1407. Impact of 2-hours/day of intensive weekend antimicrobial stewardship coverage
Session: Poster Abstract Session: Antimicrobial Stewardship: Interventions
Saturday, October 10, 2015
Room: Poster Hall
Background: Antimicrobial stewardship (AST) programs are increasingly common.  Due to staffing limitations, academic centers often rely on clinical Infectious Diseases (ID) fellows for some coverage of their AST.  In an effort to strengthen AST practice on the weekend days and to reduce the workload for first-year fellows, we launched a two hour per weekend morning moonlighting shift for senior ID fellows and ID-trained PharmDs.  We sought to identify the impact of this AST intervention.

Methods: A multi-pronged educational AST component was started for infectious disease fellows to complement the optional moonlighting in an AST roles on the weekends.  Data were extracted from electronic records during Feb 1st through April 30th 2014, the year prior to implementation and the same 3 months (after a 2-month wash-in) in 2015. Patients from obstetrics, psychiatry and neonatology floors were excluded.  Demographic, clinical, and medication data were abstracted from the medical record.  Comparisons between the two periods were made using calculations incorporating case-mix index, total number of patients and patient days.  

Results: 294 patients required AST review during the three month period in 2014 and 343 patients in 2015.  For this group, the number of patient days of therapy per 1000 were 27.87 for 2014 and 32.56 for 2015.  Case mix index was lower for the three month period of 2014 at 1.57 and 1.61 for 2015. The median time to approval was 59 minutes in the pre-intervention period and 61 minutes after. Documentation of stewardship interventions during these off hours increased from zero in 2014 to 248 in 2015, and the total number of interventions increased by a similar increment.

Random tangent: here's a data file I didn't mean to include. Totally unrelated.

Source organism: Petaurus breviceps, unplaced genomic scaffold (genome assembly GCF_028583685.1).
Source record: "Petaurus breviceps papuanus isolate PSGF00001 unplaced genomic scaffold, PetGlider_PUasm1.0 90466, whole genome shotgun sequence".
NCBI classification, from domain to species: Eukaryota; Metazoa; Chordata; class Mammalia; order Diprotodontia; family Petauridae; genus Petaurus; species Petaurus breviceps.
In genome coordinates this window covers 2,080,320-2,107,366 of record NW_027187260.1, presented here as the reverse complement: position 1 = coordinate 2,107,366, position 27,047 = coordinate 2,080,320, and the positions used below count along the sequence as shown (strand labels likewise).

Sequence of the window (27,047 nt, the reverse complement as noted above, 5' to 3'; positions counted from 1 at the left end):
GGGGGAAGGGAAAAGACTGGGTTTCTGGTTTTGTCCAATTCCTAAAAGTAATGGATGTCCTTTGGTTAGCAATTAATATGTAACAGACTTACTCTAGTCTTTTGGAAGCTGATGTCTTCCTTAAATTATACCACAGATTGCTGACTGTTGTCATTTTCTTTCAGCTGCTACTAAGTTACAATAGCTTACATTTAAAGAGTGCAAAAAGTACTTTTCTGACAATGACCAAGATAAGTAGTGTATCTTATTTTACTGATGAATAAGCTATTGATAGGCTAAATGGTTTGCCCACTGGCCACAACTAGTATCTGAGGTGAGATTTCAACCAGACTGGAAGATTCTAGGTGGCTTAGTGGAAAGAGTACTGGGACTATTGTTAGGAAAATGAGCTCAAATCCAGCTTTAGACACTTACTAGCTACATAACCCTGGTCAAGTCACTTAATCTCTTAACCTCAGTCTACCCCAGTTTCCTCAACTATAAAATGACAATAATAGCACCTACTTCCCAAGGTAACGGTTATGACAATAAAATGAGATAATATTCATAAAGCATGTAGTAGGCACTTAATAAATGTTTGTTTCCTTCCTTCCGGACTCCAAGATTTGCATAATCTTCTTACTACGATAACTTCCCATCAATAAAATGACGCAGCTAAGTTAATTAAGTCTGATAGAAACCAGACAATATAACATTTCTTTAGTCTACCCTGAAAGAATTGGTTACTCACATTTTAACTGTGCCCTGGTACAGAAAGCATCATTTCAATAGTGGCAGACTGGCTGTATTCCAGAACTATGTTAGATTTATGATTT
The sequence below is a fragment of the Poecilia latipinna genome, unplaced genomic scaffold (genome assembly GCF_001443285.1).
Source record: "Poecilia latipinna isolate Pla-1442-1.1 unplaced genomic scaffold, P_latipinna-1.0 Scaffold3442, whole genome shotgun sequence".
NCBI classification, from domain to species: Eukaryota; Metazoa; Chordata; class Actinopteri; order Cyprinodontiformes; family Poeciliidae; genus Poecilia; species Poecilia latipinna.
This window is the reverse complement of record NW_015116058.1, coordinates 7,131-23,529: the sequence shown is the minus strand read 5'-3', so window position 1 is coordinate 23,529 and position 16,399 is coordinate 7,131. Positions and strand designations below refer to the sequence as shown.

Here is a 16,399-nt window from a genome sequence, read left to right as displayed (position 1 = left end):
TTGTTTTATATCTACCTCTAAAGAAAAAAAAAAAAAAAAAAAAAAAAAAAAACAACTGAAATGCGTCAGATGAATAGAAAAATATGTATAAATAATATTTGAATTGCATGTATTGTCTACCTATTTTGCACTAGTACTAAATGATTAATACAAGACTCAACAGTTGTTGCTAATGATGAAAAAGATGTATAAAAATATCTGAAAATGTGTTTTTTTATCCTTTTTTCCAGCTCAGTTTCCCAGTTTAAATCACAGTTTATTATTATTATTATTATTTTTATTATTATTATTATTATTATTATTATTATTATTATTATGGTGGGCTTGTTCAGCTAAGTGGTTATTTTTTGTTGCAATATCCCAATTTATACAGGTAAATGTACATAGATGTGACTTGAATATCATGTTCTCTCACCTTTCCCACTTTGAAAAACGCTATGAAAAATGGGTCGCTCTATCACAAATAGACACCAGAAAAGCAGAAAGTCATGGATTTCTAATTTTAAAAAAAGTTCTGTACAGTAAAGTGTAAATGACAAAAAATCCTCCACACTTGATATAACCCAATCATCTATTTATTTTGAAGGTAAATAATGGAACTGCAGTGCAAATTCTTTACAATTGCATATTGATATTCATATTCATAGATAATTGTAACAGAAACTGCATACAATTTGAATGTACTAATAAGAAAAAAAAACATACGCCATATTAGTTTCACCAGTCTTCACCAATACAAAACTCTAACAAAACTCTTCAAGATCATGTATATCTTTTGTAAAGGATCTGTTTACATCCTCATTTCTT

Conclusion: A focused intervention on off-peak times such as weekends may have an impact on choice and duration of antibiotics.  In our single center study, offering an additional AST-focused shift to infectious disease fellows was associated with increased interventions. Anecdotally, first year fellows reported substantial improvement in their weekend workflow and educational experience after the intervention.

Payal K. Patel, MD, Infectious Diseases, Beth Israel Deaconess Medical Center, Harvard Medical School, Boston, MA, Christopher McCoy, PharmD, BCPS, Department of Pharmacy, Beth Israel Deaconess Medical Center, Boston, MA and Howard S. Gold, MD, FIDSA, Department of Medicine, Division of Infectious Diseases, Beth Israel Deaconess Medical Center, Boston, MA

Disclosures:

P. K. Patel, None

C. McCoy, Actavis: Grant Investigator , Grant recipient and Research grant

H. S. Gold, None

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